Positive Impact on Equity in Society.
Fair access for historically disadvantaged groups of people to potentially life changing opportunities such as jobs, loans, and educational opportunities is a transformative societal outcome that our AEQUITAS technology aims to facilitate. This project promises to develop methods and tools to help decision makers mitigate both the implicit bias they suffer from as well as expose algorithmic bias inadvertently embedded in automated AI ranking algorithms. Our proposed methods will support the detection of discriminatory practices for tasks such as hiring, facilitating fair algorithmic practices, and life-altering decision making. Broader impact also includes the dissemination of bias mitigation software, empowering others to apply this technology for their decision making.
Integrating Diversity, Outreach and Undergraduate Students.
Prof. Rundensteiner has a long history of involving underrepresented groups in research via CRA mentoring. Well over half of her graduated 36 PhD students over the past 20 years have been female or members of other underrepresented groups. Broadening participation and successful graduation of female and minority students rests on supportive student mentoring provided by the PI. The PI has excelled at mentoring undergraduates in research projects, as also planned for this proposed NSF project.
Integration of Research and Education.
The MS program in interdisciplinary Data Science at WPI started Fall 2014, led by founding director Rundensteiner (PI), and demand has since skyrocketed. Subsequently, the interdisciplinary Data Science PhD, the first in the nation, was approved by WPI Trustees in Fall 2015. This program produces much sought after MS and PhD graduates ready to assume leadership roles in data-enabled STEM careers. PI assembled the Executive Industrial Advisory Board for Data Science from IBM, Dell, MIT LL, MITRE Corp., MathWorks, and other stakeholders. Close collaboration with industry allows the PI to stay abreast with problems faced by industry and share NSF research innovations. The PI and her colleagues rolled out an exemplar qualifying graduate project degree component that embeds all DS graduate students as 3 to 4 person teams into industry-sponsored capstone projects -- a model which WPI is now working on replicating across other majors.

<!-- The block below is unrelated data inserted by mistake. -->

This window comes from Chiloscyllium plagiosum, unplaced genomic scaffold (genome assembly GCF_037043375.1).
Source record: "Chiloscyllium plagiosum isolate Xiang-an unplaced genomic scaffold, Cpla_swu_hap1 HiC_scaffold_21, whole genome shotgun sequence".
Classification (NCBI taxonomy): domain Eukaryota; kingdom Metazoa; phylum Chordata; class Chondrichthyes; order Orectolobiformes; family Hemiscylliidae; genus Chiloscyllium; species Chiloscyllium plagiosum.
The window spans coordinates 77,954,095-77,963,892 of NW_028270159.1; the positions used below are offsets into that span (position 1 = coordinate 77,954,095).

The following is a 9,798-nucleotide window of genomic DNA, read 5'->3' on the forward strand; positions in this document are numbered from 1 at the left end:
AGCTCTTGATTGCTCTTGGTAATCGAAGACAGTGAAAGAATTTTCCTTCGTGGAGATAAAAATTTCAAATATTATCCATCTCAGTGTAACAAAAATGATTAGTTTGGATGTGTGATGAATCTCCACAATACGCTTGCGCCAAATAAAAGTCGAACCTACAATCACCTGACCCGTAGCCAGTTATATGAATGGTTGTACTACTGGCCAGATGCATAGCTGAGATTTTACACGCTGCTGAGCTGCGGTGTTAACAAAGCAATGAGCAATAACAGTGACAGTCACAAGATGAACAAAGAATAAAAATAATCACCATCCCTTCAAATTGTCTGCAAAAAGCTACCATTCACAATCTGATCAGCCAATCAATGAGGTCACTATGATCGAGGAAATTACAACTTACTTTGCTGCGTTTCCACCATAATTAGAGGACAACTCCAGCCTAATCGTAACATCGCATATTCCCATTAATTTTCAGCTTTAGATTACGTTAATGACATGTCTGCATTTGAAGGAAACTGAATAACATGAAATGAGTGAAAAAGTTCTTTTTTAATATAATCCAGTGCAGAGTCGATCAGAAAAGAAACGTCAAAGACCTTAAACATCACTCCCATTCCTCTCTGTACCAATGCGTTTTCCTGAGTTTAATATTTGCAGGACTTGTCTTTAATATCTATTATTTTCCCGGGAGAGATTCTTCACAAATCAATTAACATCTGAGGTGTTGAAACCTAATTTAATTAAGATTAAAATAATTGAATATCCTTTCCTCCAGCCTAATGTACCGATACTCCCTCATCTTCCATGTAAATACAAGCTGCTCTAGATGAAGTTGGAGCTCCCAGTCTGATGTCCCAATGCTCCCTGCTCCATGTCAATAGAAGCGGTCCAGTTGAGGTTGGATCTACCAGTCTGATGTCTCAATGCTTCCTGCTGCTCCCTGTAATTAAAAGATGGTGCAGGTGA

Knowledge developed by our project team will be infused back into our educational agenda using a rich repertoire of mechanisms. Our undergraduate curriculum at WPI will be enriched with compelling fair consensus building projects. As part of the data science undergraduate major being rolled out at WPI, the PI and her colleagues are designing a data science introduction course where students will be exposed to material from this NSF project, in particular on bias embedded in data and risk of its propagation by AI algorithms. CoPI Harrison is designing a new course in Data Visualization at the undergraduate level; with the graduate version already very popular. Innovations in interactive systems derived from this NSF project will be incorporated into future course offerings as projects.